Begin by making your crust, the morning before you’d like to serve the pie. It’s a really delicious pie, but each layer needs some time to set. Combine dry ingredients in a bowl. Use your fingers to work in the shortening. Next, cube the butter and work that in. Pour in the whiskey, and mix with a wooden spoon. Next, add the stout. Stir until combined. Refrigerate for at least one hour.
After an hour, roll the pie dough out on a floured surface. Heat your oven to 350 and push dough into pie dish. Now, you’ll want to weight the crust with something while it’s baking so it doesn’t puff. I prefer dried beans, but they also sell fancy metal balls. Place a layer of parchment over your crust and fill with the weigher of your choice. Then bake for 30-40 minutes, or until golden brown and crispy.
While the dough is baking, make your ganache. In a double boiler combine the cream and chocolate, whisking until melted. Remove from heat and add ganache. When your pie crust comes out of the oven, pour the ganache into the bottom. Let set for at least three or four hours, until firm.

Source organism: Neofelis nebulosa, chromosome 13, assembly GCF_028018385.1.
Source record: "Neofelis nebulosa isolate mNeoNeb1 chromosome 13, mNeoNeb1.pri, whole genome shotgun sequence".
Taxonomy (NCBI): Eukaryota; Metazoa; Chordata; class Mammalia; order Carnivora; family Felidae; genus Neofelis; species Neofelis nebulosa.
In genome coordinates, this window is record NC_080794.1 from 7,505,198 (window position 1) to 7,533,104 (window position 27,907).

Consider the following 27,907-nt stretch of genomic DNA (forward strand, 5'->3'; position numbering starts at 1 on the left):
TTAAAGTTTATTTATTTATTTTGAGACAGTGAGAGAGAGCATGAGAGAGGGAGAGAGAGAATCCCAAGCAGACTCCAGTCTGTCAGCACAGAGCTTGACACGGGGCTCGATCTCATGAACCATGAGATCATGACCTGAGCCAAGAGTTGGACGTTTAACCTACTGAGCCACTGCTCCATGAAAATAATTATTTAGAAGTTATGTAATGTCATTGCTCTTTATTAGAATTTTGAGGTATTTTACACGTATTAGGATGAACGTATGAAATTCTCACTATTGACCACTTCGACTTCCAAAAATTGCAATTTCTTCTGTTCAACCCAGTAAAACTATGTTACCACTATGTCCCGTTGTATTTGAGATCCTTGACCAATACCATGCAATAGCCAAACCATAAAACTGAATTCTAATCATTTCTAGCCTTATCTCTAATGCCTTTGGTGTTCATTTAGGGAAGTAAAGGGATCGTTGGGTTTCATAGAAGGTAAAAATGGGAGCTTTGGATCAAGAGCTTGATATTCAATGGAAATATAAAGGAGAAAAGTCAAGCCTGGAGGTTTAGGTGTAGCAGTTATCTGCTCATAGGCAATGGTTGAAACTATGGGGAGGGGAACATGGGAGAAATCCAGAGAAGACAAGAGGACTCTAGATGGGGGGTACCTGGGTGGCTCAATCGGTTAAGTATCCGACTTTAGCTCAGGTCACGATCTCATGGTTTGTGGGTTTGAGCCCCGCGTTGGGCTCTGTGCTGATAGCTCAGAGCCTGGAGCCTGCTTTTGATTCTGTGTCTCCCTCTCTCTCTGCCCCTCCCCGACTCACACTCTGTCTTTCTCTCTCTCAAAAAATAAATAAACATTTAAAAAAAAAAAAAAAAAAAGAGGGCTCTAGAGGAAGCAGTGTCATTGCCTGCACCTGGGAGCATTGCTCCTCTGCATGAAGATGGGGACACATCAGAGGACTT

Once your ganache has set, begin with your pudding. In a double boiler combine sugar, salt, and cornstarch. First whisk in the cream, then the milk, then the stout. Over a medium boil, stir occasionally (making sure to scrape the bottom), until the pudding has thickened. Remove from heat and allow to cool slightly. Pour the pudding on top of the ganache and refrigerate for two hours.
After your pudding has cooled and set, begin with your mousse. Heat chocolate in a double boiler. You don’t want the bottom of the bowl to be making direct contact with the water. The water should also be slowly boiling, not rapidly. Stir the chocolate occasionally until it’s melted and smooth. Remove chocolate from heat, but keep the water simmering.
Whip heavy cream and Irish cream together until it holds soft peaks. Cover and refrigerate.
Whisk egg yolks, egg, salt, and sugar together until foamy and light. Place over saucepan and whip with electric beater. Move the whisk in a circular motion until the eggs are fluffy and hot to the touch. Don’t keep it over heat too long, or your eggs will scramble. Remove from heat and continue beating on high for five minutes until thick ribbons fall from the beater when lifted. Whisk in water.
Fold 1/4 of the egg into the chocolate. Incorporate completely, then fold in the rest. Finally, fold in the cream to make it smooth and light.
Spoon over pudding. Refrigerate overnight.